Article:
“I have seen vir­tu­al­ly every, if not every, sig­nif­i­cant col­lec­tion, pri­vate or pub­lic, of WSC’s writ­ings, as a part of my bib­li­o­graph­i­cal research. None of these notable col­lec­tions car­ry the same bib­li­o­graph­i­cal depth. I also vis­it­ed all the great pub­lic libraries with focused Churchill col­lec­tions, such as Trin­i­ty Col­lege and the Fish­er Library at the Uni­ver­si­ty of Toron­to, the Forsch Col­lec­tion at Dart­mouth, Ful­ton, Lon­gleat, the Schweiz­erische Churchill Stiftung Bib­lio­thek in Zurich, the Uni­ver­si­ty of Illi­nois Mort­lake Col­lec­tion, and the Churchill Memo­r­i­al Trust Library (Can­ber­ra).

“Also I vis­it­ed the great pub­lic libraries with excel­lent Churchill hold­ings, such as the British Library, Library of Con­gress, Bodleian, House of Com­mons, Houghton Rare Book Library and Widen­er Library at Har­vard, the Bib­lio­thèque Nationale (Paris), the Dundee and Guild­hall Libraries. None were as com­plete as mine. Of course I was on a mis­sion. I felt it was my duty as bib­li­og­ra­ph­er to describe every edi­tion, issue, state, print­ing and variant.

“I do not believe this col­lec­tion could be dupli­cat­ed today. Even back then, it was extreme­ly dif­fi­cult to assem­ble. To col­lect every­thing, one had to know what there was. Would a book­seller have offered a major col­lec­tor the sixth print­ing of Into Bat­tle—or any print­ing oth­er than a first? Is there any­one who’d have looked at Churchill in Ottawa close­ly enough to see whether the date of WSC’s arrival in Ottawa was on the 29th or 30th of Decem­ber (hence two states of that pam­phlet)? Would any­one have offered, or sought to pur­chase, a Colo­nial Malakand with a raised 1 in the page num­ber 231? Or a copy of Vic­to­ry with a miss­ing 1 in page num­ber 177? So it went!”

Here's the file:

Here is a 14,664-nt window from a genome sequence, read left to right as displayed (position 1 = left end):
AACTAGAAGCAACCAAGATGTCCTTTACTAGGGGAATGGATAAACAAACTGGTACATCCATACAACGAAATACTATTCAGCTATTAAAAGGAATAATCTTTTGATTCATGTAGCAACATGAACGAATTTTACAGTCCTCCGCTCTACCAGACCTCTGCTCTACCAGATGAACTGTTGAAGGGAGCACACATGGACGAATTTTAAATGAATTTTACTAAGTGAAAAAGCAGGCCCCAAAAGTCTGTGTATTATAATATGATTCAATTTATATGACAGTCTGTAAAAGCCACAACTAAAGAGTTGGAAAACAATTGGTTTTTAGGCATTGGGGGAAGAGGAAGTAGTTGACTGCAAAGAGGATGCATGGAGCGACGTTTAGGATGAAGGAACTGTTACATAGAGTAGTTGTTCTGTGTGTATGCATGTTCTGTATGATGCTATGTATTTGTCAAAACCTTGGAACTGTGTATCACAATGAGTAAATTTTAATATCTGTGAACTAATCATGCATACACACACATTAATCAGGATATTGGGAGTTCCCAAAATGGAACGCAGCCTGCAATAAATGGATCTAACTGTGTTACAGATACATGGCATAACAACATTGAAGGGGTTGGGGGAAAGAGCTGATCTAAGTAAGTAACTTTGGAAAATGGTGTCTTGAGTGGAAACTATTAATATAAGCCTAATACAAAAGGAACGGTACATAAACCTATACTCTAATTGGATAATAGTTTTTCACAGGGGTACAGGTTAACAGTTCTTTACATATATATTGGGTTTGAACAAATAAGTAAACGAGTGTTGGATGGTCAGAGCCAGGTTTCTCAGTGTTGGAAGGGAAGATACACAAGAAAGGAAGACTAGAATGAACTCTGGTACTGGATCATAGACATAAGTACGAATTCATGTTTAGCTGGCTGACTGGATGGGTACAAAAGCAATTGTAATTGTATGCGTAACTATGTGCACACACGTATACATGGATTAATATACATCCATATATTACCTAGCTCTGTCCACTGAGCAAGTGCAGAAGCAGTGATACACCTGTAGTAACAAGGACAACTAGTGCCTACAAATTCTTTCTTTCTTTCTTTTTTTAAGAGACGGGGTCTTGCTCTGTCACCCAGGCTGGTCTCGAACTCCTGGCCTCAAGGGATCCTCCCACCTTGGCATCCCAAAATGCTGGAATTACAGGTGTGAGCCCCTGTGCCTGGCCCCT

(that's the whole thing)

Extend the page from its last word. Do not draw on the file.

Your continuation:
A Churchilliana Triad

Mul­ti­ple edi­tions and impres­sions of ‘The World Cri­sis’ and ‘Marl­bor­ough.’ The red and blue vol­umes are the Cohen bibliography.

The Cohen Col­lec­tion forms a tri­ad with the recent­ly acquired Mar­tin Gilbert Papers and Sir Martin’s metic­u­lous Offi­cial Biog­ra­phy. His thir­ty-one vol­umes include twen­ty-three vol­umes of doc­u­ments besides Gilbert’s “wodges” of papers, news reports, and, most impor­tant­ly, inter­views for each day of Churchill’s life. Hills­dale ear­li­er acquired the Cohen audio col­lec­tion: the voice of Churchill dat­ing back to 1909. The col­lege is dig­i­tal­iz­ing these for ease of access by scholars.

We thus acquire the Cohen col­lec­tion, or most of it, and, besides, Ron him­self, as a some­time cura­tor, lec­tur­er and speak­er: an invalu­able asset, as I know from experience.

Hills­dale Col­lege launched the Churchill Project to prop­a­gate a right under­stand­ing of Churchill’s record and to bet­ter under­stand his con­tri­bu­tions to state­craft and lead­er­ship. The Project seeks to pro­mote Churchill schol­ar­ship through nation­al con­fer­ences, schol­ar­ships, and oth­er resources. For more infor­ma­tion on the Churchill Project, vis­it its web­site and sub­scribe for mailings.

4 thoughts on “Hillsdale Acquires Cohen Collection of Churchill’s Writings

  1. Music to my ears – thank you Richard! Although I simul­ta­ne­ous­ly hear my wife groan in the back­ground; by expert­ly cham­pi­oning the sig­nif­i­cance and allure of the B to G titles, Ron could very well push my obses­sion beyond just Churchill’s direct works. For my wife’s sake, please ask him to keep it dry! ;)

  2. Thanks kind­ly. Ron Cohen is prepar­ing exact­ly such a set of trea­tis­es, begin­ning with the aca­d­e­m­i­cal­ly vital Sec­tions B through G of his Bib­li­og­ra­phy. The the “A” titles (books entire­ly by Churchill) get all the pub­lic­i­ty and com­mand the high­est prices. But the rest (con­tri­bu­tions, fore­words, let­ters to the edi­tor, press state­ments, etc.) com­prise a kind of “hid­den canon”—words not in print since their first, lim­it­ed appear­ance. All this will even­tu­al­ly run on the Hills­dale Churchill web­site.

  3. The Cohen Col­lec­tion is a thing of beau­ty. Wow! I would love to see a com­pre­hen­sive video by Ron, or by your good self, or bet­ter still both of you, intro­duc­ing, dis­cussing and dis­play­ing the rare and first edi­tions of each of Churchill’s works. An online video ver­sion of your excel­lent ‘Connoisseur’s Guide’ (which I spy with my lit­tle eye sit­ting proud­ly on Ron’s shelves).